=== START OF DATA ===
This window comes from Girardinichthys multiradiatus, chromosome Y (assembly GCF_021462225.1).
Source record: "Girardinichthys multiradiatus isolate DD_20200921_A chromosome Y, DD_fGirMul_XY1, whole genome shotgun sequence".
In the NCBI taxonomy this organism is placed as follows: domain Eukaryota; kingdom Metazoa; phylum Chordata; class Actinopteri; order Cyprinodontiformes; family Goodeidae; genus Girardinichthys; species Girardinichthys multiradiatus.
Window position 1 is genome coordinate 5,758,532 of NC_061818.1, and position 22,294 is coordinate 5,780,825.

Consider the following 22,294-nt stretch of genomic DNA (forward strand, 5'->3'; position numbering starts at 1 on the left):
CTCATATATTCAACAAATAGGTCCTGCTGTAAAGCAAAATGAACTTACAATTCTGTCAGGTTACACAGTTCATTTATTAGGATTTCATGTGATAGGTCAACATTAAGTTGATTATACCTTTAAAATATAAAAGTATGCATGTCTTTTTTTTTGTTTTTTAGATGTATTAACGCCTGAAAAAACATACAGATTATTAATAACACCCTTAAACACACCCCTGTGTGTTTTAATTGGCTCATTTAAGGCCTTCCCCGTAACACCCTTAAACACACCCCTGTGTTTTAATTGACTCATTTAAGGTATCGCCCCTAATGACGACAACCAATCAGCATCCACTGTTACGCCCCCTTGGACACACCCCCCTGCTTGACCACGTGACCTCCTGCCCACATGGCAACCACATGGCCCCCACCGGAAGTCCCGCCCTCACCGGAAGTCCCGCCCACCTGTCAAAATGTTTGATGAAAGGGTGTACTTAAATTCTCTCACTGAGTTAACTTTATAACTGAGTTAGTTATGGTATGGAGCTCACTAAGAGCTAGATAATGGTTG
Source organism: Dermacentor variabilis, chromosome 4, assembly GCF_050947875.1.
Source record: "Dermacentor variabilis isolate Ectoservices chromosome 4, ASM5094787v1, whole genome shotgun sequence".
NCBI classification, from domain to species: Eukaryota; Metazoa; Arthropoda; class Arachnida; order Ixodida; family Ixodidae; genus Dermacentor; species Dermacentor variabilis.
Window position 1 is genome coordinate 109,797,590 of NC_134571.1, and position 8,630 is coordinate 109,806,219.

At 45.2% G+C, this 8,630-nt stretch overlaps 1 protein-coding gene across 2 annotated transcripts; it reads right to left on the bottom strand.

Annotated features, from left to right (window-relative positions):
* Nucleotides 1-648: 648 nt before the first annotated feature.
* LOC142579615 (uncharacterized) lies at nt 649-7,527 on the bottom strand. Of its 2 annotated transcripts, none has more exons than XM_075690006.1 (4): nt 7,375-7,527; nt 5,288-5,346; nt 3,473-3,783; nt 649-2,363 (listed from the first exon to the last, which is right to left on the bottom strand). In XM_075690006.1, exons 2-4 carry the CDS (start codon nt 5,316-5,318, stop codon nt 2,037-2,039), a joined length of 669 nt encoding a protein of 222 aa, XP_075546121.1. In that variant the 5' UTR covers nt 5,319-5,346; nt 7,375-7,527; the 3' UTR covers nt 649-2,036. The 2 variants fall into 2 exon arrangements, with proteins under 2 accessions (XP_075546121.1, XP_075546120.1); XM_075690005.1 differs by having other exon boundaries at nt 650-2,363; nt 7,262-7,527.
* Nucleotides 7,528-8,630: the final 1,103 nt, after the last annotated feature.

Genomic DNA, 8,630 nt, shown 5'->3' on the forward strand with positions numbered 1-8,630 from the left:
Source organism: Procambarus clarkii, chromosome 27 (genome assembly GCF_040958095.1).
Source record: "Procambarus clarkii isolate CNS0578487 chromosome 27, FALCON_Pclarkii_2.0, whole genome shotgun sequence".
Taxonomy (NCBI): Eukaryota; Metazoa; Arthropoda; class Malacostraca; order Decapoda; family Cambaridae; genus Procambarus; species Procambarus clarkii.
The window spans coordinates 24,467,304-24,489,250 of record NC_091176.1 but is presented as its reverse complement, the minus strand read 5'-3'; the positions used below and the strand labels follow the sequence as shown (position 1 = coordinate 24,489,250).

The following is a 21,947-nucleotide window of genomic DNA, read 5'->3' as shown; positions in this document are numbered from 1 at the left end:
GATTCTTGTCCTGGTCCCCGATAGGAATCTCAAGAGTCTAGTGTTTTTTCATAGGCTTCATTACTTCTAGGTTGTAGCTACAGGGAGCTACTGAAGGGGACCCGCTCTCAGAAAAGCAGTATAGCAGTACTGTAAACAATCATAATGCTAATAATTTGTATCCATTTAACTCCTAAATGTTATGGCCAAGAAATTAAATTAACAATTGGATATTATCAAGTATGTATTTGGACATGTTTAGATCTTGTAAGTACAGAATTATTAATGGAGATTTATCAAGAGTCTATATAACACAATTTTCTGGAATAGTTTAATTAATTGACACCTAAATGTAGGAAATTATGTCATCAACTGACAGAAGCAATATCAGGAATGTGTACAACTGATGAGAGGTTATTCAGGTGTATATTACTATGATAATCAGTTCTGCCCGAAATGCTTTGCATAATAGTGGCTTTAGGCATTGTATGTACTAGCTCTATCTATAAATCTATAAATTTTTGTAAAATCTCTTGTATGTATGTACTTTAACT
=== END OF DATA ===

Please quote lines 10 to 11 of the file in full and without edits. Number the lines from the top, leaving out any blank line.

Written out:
Window position 1 is genome coordinate 109,797,590 of NC_134571.1, and position 8,630 is coordinate 109,806,219.

At 45.2% G+C, this 8,630-nt stretch overlaps 1 protein-coding gene across 2 annotated transcripts; it reads right to left on the bottom strand.